Ancient Family: Bioarchaeology, Infant Health, and Disease

This week I’m tweeting for @RealScientists. Please come by and say hello. Here is my intro:

Real Scientists is in Aotearoa/New Zealand this week with Dr Siân Halcrow (@ancientchildren), a bioarchaeologist and associate professor at the University of Otago. Her research focuses on historical infant and child health and disease, and she spoke with Real Scientists about her work so far:

How did you get into bioarchaeology?
I always had an interest in biological science, but also anthropology and the humanities, and didn’t quite know how they might go together. I took a bioarchaeology paper (the study of human remains from archaeological sites) in the second year of my university degree and really became hooked into the analyses of human remains.

I just really fell into it in a way, albeit with a lot of hard work to get a job in academia. I had a fantastic mentor who really helped me. I was lucky that she suggested that I should do a postgraduate thesis on the topic of infant and childhood health in the past at a time when very little research investigated past human life ways using this approach. Infant and childhood bioarchaeology is now deemed a very important endeavour in studying the past, and I have carved out an exciting and popular research niche. I manage the skeletal analyses on several international archaeological projects in Thailand, Laos, Cambodia and Chile, and have collaborations in the UK, Australia, Chile, Thailand, Laos, and New Zealand.

What are some of the central themes of your research?
As noted, I am a bioarchaeologist with a research interest in all things to do with infants and children. My research addresses central archaeological questions on the intensification of agriculture and human responses during this seminal time in prehistory, with a regional interests in prehistoric Southeast Asia, China, and South America. I also have a research interest in the ethics of bioarchaeological practice.

What do you want the public to know about your work?
To understand the present it is very important to understand past events. For nearly 2.5 million years of the history of the genus Homo, there was little change in social organisation, subsistence and general way of life. The innovation and intensification of agriculture was a revolutionary turning point for human society. The change to agricultural subsistence allowed greater security of food supply, leading to population growth, increasing social complexity, the development of new technologies, and changes in settlement patterns. Despite the obvious advantages of food security, this development coincides with major negative consequences for human health in some parts of the world.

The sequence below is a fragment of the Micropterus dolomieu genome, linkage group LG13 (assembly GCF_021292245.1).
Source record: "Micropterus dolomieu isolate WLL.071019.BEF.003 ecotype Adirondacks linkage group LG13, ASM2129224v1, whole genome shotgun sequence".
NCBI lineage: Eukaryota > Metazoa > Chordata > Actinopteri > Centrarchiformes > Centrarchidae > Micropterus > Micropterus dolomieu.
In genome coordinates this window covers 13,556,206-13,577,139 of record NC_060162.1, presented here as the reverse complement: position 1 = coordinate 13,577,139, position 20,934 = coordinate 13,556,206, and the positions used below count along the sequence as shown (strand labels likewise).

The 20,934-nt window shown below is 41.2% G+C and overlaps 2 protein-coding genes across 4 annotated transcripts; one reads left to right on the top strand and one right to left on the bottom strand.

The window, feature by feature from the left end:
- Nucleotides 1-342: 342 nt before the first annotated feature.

Ultimately, these changes in human society were the initial stimuli for the development of overcrowding, malnutrition, sickness and poor living conditions, which affect more than half of the world’s population today. Women and children experience the main burden of these changes, which affects population survival. The only direct way to advance our understanding of this fundamental transition in human history is to probe into the lives of past peoples through bioarchaeology, the study of people from archaeological skeletal remains.

Can you tell us a bit more about how the rise of agriculture affected health and development?
This universally applied model of prehistoric health change with agricultural development posits that the transition from hunting and foraging to agropastoral dependence had major implications for diet, weaning, and therefore fertility, with a related increase in infectious disease and decrease in general quality of life. The rise in fertility is related to the increased availability of carbohydrate staples suitable for weaning foods, resulting in a shorter breastfeeding period and earlier return of regular ovulation after birth. A deterioration in general health is related to increased population density and unsanitary living conditions consequent to people living a more sedentary lifestyle. Deterioration in health has also been associated with changes in the natural and social environment, including the introduction of novel diseases from increased contact with domestic animals and the migration of people.

What does a great day off look like for you?